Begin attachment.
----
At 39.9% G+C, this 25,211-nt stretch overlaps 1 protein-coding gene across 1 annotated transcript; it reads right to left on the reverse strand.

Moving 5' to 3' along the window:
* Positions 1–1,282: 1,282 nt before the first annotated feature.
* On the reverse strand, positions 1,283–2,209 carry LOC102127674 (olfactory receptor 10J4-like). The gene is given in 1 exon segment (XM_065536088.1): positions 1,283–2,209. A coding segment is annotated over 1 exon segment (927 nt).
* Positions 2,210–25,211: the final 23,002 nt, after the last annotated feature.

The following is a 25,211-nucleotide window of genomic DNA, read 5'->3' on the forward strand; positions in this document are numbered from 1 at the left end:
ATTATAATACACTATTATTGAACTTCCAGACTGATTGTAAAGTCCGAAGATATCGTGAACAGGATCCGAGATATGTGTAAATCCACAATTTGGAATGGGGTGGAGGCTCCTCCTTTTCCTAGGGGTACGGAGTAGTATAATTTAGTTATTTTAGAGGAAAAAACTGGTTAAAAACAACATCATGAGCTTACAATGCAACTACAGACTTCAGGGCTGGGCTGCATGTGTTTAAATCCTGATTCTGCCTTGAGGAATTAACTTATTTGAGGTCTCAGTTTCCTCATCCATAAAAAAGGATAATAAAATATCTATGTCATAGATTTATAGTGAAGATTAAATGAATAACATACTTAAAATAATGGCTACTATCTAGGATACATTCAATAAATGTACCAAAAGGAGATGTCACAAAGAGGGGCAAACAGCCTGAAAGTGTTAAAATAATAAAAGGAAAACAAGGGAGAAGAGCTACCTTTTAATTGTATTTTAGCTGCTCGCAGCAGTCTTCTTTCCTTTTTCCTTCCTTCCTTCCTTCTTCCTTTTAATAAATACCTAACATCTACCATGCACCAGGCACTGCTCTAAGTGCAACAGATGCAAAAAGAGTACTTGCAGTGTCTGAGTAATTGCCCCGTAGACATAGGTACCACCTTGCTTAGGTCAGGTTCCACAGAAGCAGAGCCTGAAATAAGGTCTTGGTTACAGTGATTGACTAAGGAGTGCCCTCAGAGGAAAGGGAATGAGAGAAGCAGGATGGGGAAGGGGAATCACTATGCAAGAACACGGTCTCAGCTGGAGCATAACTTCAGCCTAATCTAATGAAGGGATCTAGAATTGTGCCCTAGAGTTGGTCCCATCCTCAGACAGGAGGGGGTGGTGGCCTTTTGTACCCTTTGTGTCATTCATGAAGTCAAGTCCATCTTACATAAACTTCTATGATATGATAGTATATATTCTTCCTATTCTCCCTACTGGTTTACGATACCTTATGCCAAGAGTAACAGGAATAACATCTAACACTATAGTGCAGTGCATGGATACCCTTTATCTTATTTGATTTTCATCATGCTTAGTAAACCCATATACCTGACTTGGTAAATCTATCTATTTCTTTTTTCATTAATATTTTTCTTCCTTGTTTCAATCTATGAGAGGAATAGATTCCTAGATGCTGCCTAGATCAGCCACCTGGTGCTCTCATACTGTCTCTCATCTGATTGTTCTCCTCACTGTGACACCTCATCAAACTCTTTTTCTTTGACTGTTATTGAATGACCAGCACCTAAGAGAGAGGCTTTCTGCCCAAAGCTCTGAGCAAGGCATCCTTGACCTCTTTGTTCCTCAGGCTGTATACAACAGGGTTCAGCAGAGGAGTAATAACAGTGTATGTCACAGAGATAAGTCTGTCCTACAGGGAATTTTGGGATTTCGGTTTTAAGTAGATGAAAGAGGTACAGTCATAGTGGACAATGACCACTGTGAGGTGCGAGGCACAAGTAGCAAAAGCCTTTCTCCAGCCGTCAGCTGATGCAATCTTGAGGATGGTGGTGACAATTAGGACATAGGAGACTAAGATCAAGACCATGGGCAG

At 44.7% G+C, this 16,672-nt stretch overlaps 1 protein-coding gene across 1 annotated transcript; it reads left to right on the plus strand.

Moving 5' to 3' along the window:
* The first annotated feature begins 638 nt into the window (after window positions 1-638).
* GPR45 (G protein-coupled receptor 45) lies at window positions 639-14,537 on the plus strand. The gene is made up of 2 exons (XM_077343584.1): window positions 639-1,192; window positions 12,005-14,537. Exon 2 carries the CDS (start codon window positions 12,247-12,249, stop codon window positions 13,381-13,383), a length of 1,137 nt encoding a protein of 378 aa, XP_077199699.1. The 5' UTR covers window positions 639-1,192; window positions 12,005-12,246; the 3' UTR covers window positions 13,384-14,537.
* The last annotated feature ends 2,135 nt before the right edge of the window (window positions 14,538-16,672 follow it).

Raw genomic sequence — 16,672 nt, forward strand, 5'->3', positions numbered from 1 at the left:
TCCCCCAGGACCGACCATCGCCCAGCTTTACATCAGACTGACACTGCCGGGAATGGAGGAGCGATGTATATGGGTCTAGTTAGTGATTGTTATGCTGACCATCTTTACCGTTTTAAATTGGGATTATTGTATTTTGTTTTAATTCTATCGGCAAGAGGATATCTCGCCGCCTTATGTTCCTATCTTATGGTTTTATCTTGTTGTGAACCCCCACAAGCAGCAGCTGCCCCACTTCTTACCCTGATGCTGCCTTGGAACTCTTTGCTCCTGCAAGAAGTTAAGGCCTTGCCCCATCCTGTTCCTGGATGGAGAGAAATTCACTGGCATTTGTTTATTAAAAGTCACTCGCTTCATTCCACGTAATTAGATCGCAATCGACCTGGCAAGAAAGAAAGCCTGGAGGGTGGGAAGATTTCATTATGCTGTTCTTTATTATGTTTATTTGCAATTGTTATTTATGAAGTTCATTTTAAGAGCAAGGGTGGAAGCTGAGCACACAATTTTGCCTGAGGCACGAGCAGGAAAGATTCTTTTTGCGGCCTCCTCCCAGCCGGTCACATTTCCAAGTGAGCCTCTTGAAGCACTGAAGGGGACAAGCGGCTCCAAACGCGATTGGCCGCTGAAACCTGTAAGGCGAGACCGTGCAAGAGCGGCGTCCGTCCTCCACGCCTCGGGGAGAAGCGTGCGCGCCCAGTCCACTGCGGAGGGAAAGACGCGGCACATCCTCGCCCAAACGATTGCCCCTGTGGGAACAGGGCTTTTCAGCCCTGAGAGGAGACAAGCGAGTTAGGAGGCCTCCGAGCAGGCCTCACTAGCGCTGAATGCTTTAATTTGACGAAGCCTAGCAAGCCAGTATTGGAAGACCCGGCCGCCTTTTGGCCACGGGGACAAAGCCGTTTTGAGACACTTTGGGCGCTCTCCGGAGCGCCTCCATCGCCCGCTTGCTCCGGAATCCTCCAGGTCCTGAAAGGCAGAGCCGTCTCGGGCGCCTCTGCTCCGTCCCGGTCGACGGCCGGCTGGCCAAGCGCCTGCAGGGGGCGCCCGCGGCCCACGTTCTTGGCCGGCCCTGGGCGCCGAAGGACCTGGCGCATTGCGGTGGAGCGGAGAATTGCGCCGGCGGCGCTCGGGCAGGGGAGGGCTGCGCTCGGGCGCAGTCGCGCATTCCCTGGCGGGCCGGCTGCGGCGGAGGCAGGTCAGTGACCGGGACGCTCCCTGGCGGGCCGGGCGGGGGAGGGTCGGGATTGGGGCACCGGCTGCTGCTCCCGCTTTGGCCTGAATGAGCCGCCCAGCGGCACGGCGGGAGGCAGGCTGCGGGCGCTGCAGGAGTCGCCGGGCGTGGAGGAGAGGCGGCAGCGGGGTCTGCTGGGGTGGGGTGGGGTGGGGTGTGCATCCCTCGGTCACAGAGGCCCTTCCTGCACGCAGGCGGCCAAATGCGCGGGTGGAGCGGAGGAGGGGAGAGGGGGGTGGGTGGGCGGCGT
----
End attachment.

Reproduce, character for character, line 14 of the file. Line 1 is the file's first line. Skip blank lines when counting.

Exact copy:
TCCCCCAGGACCGACCATCGCCCAGCTTTACATCAGACTGACACTGCCGGGAATGGAGGAGCGATGTATATGGGTCTAGTTAGTGATTGTTATGCTGACCATCTTTACCGTTTTAAATTGGGATTATTGTATTTTGTTTTAATTCTATCGGCAAGAGGATATCTCGCCGCCTTATGTTCCTATCTTATGGTTTTATCTTGTTGTGAACCCCCACAAGCAGCAGCTGCCCCACTTCTTACCCTGATGCTGCCTTGGAACTCTTTGCTCCTGCAAGAAGTTAAGGCCTTGCCCCATCCTGTTCCTGGATGGAGAGAAATTCACTGGCATTTGTTTATTAAAAGTCACTCGCTTCATTCCACGTAATTAGATCGCAATCGACCTGGCAAGAAAGAAAGCCTGGAGGGTGGGAAGATTTCATTATGCTGTTCTTTATTATGTTTATTTGCAATTGTTATTTATGAAGTTCATTTTAAGAGCAAGGGTGGAAGCTGAGCACACAATTTTGCCTGAGGCACGAGCAGGAAAGATTCTTTTTGCGGCCTCCTCCCAGCCGGTCACATTTCCAAGTGAGCCTCTTGAAGCACTGAAGGGGACAAGCGGCTCCAAACGCGATTGGCCGCTGAAACCTGTAAGGCGAGACCGTGCAAGAGCGGCGTCCGTCCTCCACGCCTCGGGGAGAAGCGTGCGCGCCCAGTCCACTGCGGAGGGAAAGACGCGGCACATCCTCGCCCAAACGATTGCCCCTGTGGGAACAGGGCTTTTCAGCCCTGAGAGGAGACAAGCGAGTTAGGAGGCCTCCGAGCAGGCCTCACTAGCGCTGAATGCTTTAATTTGACGAAGCCTAGCAAGCCAGTATTGGAAGACCCGGCCGCCTTTTGGCCACGGGGACAAAGCCGTTTTGAGACACTTTGGGCGCTCTCCGGAGCGCCTCCATCGCCCGCTTGCTCCGGAATCCTCCAGGTCCTGAAAGGCAGAGCCGTCTCGGGCGCCTCTGCTCCGTCCCGGTCGACGGCCGGCTGGCCAAGCGCCTGCAGGGGGCGCCCGCGGCCCACGTTCTTGGCCGGCCCTGGGCGCCGAAGGACCTGGCGCATTGCGGTGGAGCGGAGAATTGCGCCGGCGGCGCTCGGGCAGGGGAGGGCTGCGCTCGGGCGCAGTCGCGCATTCCCTGGCGGGCCGGCTGCGGCGGAGGCAGGTCAGTGACCGGGACGCTCCCTGGCGGGCCGGGCGGGGGAGGGTCGGGATTGGGGCACCGGCTGCTGCTCCCGCTTTGGCCTGAATGAGCCGCCCAGCGGCACGGCGGGAGGCAGGCTGCGGGCGCTGCAGGAGTCGCCGGGCGTGGAGGAGAGGCGGCAGCGGGGTCTGCTGGGGTGGGGTGGGGTGGGGTGTGCATCCCTCGGTCACAGAGGCCCTTCCTGCACGCAGGCGGCCAAATGCGCGGGTGGAGCGGAGGAGGGGAGAGGGGGGTGGGTGGGCGGCGT